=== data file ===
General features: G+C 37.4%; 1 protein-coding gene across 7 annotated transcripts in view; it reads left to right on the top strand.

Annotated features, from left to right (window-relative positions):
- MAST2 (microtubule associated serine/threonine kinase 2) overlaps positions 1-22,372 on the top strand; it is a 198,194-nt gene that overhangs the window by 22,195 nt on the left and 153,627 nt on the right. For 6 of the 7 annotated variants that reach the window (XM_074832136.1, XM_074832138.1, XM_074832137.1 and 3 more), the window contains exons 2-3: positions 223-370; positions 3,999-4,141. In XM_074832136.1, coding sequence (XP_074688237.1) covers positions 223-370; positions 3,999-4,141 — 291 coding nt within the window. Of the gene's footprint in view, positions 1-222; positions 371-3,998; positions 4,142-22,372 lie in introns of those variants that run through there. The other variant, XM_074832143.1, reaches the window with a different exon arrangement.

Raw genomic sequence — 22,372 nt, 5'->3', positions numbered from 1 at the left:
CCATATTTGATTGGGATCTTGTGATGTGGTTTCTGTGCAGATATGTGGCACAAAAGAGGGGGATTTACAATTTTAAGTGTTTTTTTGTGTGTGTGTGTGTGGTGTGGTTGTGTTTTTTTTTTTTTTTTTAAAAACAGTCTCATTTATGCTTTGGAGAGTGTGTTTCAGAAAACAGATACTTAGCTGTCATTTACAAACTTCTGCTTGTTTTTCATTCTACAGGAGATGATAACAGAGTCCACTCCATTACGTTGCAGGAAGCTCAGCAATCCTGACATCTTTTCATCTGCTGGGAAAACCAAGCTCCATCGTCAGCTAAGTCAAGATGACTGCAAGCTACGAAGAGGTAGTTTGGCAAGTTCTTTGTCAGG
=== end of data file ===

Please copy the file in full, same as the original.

General features: G+C 37.4%; 1 protein-coding gene across 7 annotated transcripts in view; it reads left to right on the top strand.

Annotated features, from left to right (window-relative positions):
- MAST2 (microtubule associated serine/threonine kinase 2) overlaps positions 1-22,372 on the top strand; it is a 198,194-nt gene that overhangs the window by 22,195 nt on the left and 153,627 nt on the right. For 6 of the 7 annotated variants that reach the window (XM_074832136.1, XM_074832138.1, XM_074832137.1 and 3 more), the window contains exons 2-3: positions 223-370; positions 3,999-4,141. In XM_074832136.1, coding sequence (XP_074688237.1) covers positions 223-370; positions 3,999-4,141 — 291 coding nt within the window. Of the gene's footprint in view, positions 1-222; positions 371-3,998; positions 4,142-22,372 lie in introns of those variants that run through there. The other variant, XM_074832143.1, reaches the window with a different exon arrangement.

Raw genomic sequence — 22,372 nt, 5'->3', positions numbered from 1 at the left:
CCATATTTGATTGGGATCTTGTGATGTGGTTTCTGTGCAGATATGTGGCACAAAAGAGGGGGATTTACAATTTTAAGTGTTTTTTTGTGTGTGTGTGTGTGGTGTGGTTGTGTTTTTTTTTTTTTTTTTAAAAACAGTCTCATTTATGCTTTGGAGAGTGTGTTTCAGAAAACAGATACTTAGCTGTCATTTACAAACTTCTGCTTGTTTTTCATTCTACAGGAGATGATAACAGAGTCCACTCCATTACGTTGCAGGAAGCTCAGCAATCCTGACATCTTTTCATCTGCTGGGAAAACCAAGCTCCATCGTCAGCTAAGTCAAGATGACTGCAAGCTACGAAGAGGTAGTTTGGCAAGTTCTTTGTCAGG